Light airy two-floored New York style apartment available for immediate viewing in Bristol. ‘348 West 22nd Street’ currently installed in Bristol Museum and Art Gallery offers all the architectural spec of lofty contemporary living in the heart of the city. The room is fully portable, when you decide to move the entire space folds flat in two suitcases. Did we also mention its walls are entirely made of red and green silken, translucent fabric?!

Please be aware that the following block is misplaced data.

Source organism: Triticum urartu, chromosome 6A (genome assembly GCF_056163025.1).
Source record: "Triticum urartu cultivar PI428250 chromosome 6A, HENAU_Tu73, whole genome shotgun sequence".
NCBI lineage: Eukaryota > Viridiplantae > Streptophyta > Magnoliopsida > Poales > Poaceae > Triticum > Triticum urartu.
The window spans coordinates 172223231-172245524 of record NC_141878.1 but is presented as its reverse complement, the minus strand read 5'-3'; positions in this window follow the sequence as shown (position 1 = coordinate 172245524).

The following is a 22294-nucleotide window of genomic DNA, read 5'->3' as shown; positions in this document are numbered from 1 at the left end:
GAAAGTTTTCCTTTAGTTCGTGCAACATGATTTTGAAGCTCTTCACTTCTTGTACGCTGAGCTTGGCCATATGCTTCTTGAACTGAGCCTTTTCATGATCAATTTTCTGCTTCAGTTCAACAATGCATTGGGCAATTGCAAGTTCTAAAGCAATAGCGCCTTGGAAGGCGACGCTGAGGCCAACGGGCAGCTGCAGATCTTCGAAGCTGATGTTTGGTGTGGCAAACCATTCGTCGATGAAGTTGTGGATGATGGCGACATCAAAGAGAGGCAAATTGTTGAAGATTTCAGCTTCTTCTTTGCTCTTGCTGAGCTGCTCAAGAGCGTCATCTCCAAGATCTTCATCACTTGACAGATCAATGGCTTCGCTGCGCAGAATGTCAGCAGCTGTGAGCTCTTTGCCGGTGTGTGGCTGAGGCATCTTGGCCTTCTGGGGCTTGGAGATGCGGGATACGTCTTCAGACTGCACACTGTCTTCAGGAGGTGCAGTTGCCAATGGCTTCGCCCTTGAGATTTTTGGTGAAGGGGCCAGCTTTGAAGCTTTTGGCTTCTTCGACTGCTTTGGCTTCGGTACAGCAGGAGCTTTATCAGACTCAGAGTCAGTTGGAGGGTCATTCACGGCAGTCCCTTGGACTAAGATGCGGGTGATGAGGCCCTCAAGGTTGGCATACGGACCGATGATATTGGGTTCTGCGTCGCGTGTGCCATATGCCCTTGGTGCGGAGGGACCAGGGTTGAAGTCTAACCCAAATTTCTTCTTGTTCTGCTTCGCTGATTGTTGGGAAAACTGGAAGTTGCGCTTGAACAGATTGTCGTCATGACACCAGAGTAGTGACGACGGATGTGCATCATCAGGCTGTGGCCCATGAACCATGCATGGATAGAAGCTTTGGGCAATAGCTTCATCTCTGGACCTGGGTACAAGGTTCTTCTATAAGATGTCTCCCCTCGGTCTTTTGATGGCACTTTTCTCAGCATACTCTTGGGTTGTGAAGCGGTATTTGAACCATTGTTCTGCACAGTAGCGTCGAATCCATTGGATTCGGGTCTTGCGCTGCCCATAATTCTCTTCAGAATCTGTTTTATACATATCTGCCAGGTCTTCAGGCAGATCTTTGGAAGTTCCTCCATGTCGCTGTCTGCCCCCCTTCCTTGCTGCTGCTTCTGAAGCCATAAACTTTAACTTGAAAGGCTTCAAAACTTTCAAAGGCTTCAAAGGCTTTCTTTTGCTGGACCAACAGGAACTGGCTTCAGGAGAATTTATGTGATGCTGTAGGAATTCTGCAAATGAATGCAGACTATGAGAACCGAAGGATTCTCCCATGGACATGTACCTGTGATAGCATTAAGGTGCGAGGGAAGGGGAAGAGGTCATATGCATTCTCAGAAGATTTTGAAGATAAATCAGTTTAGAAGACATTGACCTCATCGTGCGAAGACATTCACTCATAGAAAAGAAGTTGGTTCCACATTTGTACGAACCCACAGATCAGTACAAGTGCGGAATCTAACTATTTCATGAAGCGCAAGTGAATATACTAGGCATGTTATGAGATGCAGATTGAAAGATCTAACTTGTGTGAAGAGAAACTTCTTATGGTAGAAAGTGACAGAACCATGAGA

The artwork, created by Korean born Do Ho Suh is a scale version of the corridor, ground floor and staircase of the artist’s New York apartment. Everything from the mouldings around the doors, pipes, stair balusters, light switches and wall alarms have been intrinsically recreated so as to produce what the artist describes as the building’s ‘perfect fit’ in which the details and architecture of the interior are as tailored a match to the actual size, scale and shape of the original space as possible, almost like a second skin. Held together and supported by a thin skeletal framework this fabric clone appears more solid like some ghostly tent or architectural human-sized fish tank. Visitors are invited to experience this work both by walking around it and through it (all the while somehow expected to resist the temptation to attempt to ascend the red cloth stairs or touch the walls, pipes and doors to the watchful eyes of the gallery attendants)!It was fine, I and the others viewing at the same time managed to behave ourselves and so like those I’d watched before me, I too became part of the work immersing myself into this physical yet imagined environment. The attention to detail and precision in which the space had been recreated was incredibly impressive and highlighted the forms and shapes within the interior that go relatively unnoticed in the familiarity of our everyday lived experiences. When was the last time you noticed the moulding around your doors for example (other than when you’re having to sand or paint them)? All these touches are small but are all there for reasons often either spatial or structural. It was weird how solid, how sharp and crisp it all appeared despite being made of fabric which again, pays testament to the skill involved in literally tailoring the work, Suh undertaking classes in clothing and pattern making whilst studying in America. Occasionally there was the odd slip that gave away the perfected illusion, an end of thread or slightly sagging light switch which are joyful reminders of the delicateness and ‘hand-made’ feel of the structure or sort of alluding to an imagined sense of weight that the real building would have. Initially those aspects of the work reminded me of Claes Oldenburg’s hard and soft sculptures where the artist made toilets and other household objects out of fabric or cardboard. Similarly to Suh they challenged the viewer’s perception to notice the form(s) of these objects in the absence of their functionality.